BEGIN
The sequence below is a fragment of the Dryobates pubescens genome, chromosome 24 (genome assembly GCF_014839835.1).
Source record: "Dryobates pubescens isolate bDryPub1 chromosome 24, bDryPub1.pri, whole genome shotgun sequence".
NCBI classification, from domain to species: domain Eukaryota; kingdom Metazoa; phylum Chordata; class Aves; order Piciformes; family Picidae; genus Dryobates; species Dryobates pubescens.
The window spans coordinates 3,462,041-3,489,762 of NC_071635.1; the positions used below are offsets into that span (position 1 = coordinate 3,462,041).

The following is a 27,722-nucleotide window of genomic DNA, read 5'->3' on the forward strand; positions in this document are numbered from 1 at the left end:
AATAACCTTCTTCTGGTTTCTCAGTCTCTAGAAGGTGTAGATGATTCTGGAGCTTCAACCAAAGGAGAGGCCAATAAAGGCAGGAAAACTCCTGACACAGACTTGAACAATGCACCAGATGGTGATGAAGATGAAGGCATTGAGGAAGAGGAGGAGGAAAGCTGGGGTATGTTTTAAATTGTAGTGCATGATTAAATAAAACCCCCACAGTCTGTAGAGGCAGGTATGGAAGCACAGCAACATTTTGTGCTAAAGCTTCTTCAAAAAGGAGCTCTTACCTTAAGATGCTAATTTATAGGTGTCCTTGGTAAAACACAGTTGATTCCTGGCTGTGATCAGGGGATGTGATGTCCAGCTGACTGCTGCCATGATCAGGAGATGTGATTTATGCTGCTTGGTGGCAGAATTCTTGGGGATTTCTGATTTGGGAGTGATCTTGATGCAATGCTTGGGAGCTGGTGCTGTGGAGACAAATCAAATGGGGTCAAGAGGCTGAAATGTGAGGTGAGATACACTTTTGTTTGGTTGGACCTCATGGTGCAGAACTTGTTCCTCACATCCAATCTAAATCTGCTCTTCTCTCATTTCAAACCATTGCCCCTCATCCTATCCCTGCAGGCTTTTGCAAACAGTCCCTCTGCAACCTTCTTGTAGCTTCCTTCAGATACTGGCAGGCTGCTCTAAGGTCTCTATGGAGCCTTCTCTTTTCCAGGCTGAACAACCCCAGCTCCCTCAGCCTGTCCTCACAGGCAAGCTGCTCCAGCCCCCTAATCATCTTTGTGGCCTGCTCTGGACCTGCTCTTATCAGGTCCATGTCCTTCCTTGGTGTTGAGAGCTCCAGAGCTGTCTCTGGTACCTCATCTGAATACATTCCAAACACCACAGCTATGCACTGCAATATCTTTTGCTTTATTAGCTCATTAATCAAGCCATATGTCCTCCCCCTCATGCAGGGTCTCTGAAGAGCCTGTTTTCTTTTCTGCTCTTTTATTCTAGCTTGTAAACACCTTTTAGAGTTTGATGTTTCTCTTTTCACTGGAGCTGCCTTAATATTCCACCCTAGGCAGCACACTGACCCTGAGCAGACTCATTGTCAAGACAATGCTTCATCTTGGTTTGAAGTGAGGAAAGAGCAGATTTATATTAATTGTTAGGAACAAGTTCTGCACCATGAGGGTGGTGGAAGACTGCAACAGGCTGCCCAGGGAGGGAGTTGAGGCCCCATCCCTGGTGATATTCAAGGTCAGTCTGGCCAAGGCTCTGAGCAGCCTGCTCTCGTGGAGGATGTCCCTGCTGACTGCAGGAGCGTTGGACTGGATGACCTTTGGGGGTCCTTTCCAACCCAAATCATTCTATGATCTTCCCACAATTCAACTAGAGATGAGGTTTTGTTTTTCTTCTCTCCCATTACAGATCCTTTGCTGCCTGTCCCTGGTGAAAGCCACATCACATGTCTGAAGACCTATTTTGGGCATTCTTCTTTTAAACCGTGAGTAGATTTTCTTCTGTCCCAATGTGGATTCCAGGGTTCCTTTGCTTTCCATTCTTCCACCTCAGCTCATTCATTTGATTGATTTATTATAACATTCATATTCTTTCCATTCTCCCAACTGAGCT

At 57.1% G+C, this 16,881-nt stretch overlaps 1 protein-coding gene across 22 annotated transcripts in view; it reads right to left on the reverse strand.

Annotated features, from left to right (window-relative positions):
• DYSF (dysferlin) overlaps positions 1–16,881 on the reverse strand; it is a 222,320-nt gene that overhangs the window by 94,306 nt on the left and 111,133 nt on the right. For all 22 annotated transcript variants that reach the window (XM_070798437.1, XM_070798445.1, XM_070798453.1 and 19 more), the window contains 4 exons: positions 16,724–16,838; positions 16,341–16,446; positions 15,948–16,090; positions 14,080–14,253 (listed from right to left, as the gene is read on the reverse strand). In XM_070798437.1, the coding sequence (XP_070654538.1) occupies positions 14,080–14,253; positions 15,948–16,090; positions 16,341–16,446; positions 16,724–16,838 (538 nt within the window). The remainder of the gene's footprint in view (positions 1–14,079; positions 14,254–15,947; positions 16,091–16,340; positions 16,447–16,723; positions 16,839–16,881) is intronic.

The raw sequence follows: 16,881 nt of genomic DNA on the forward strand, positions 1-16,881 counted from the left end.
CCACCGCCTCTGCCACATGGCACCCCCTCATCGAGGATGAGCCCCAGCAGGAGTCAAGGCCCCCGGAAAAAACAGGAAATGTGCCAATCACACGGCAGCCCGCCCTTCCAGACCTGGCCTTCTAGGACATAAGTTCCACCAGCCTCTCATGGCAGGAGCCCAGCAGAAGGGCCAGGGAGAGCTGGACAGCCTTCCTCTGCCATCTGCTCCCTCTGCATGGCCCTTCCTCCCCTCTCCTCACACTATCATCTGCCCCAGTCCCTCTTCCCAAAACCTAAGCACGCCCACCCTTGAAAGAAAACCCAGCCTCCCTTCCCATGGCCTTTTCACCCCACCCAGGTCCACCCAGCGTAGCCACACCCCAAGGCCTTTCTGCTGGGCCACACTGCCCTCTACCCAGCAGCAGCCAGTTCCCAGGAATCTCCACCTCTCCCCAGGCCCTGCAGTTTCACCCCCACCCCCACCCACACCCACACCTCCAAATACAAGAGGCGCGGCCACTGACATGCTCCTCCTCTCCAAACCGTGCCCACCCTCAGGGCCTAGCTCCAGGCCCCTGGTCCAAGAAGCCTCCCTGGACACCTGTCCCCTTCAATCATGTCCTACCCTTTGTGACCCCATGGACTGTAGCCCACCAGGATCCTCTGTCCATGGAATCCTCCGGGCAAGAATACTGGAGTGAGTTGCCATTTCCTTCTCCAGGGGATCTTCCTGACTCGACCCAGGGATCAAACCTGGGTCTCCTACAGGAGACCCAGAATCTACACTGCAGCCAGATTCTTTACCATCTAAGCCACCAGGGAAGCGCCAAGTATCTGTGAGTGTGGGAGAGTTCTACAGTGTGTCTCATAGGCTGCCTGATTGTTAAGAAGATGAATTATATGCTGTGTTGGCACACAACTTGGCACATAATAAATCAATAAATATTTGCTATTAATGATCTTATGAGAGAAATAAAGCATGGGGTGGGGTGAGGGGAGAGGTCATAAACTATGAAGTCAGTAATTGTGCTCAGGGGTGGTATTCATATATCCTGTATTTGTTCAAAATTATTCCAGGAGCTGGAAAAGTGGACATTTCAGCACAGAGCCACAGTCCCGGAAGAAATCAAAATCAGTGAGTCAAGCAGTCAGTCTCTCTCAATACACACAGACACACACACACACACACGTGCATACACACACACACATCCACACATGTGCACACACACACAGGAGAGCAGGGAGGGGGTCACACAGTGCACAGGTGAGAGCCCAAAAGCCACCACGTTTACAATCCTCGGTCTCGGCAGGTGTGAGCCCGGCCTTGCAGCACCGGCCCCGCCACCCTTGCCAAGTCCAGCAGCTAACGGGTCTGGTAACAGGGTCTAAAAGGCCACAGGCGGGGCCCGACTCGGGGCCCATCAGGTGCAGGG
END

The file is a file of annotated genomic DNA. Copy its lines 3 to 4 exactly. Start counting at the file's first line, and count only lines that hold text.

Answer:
NCBI classification, from domain to species: domain Eukaryota; kingdom Metazoa; phylum Chordata; class Aves; order Piciformes; family Picidae; genus Dryobates; species Dryobates pubescens.
The window spans coordinates 3,462,041-3,489,762 of NC_071635.1; the positions used below are offsets into that span (position 1 = coordinate 3,462,041).